Background: Delayed presentation of symptomatic breast cancer is associated with lower survival. Understanding of the factors that influence delay is important for the development of strategies to shorten delays. We did a systematic review to assess the quality and strength of evidence on risk factors for delays by patients and providers.
Methods: We generated hypotheses about the relation between each putative risk factor and delay, against which we tested studies. We did searches to identify papers containing original data related to risk factors for delays by patients (n=86) and providers (n=28). We critically appraised the papers for inclusion in the review according to predefined criteria. The small number of studies of adequate quality did not allow formal meta-analysis. We therefore assigned strength of evidence according to a combination of the number and size of studies supporting, not supporting, or refuting the hypotheses.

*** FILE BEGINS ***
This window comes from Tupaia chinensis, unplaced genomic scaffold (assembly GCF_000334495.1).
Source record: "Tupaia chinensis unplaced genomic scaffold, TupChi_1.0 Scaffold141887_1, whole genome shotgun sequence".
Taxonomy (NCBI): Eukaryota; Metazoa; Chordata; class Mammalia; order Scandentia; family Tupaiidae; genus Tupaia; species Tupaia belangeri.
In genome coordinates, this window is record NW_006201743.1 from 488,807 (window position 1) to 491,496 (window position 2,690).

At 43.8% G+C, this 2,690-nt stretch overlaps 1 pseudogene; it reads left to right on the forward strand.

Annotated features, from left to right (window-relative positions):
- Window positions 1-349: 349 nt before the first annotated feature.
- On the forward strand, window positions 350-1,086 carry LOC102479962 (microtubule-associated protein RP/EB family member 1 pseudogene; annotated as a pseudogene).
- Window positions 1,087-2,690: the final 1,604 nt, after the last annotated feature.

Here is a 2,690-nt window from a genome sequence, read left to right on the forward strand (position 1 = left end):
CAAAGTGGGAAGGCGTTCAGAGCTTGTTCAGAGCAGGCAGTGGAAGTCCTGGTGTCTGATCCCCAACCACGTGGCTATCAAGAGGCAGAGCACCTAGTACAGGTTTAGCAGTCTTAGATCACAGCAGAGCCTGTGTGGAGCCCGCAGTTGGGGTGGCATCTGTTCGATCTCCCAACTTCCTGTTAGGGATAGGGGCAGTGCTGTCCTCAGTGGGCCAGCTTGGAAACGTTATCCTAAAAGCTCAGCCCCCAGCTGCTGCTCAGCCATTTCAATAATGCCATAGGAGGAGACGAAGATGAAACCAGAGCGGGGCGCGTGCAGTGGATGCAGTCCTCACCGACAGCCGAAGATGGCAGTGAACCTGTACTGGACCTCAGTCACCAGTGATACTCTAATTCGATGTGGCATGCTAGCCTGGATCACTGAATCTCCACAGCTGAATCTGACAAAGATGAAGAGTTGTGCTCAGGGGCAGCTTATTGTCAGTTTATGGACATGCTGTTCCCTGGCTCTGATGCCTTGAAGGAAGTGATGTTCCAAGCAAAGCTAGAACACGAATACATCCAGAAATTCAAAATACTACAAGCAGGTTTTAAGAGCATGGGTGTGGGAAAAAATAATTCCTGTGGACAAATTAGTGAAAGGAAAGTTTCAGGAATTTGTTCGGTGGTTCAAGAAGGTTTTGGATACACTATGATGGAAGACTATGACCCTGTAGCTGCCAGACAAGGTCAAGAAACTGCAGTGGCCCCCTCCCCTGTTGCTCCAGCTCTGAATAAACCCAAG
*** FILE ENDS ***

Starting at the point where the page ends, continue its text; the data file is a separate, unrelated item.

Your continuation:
Findings: Most studies were deemed to be of poor quality and were excluded. Among 23 studies of adequate quality, however, there was strong evidence for an association between older age and delay by patients, and strong evidence that marital status was unrelated to delays by patients. Younger age and presentation with a breast symptom other than a lump were strong risk factors for delays by providers. Moderate evidence was shown for several other factors.
Interpretation: The strength of the current evidence is inadequate to inform the development of specific strategies to shorten delays by patients or providers. Clarification of the findings of this review through a major programme of primary research is urgently required.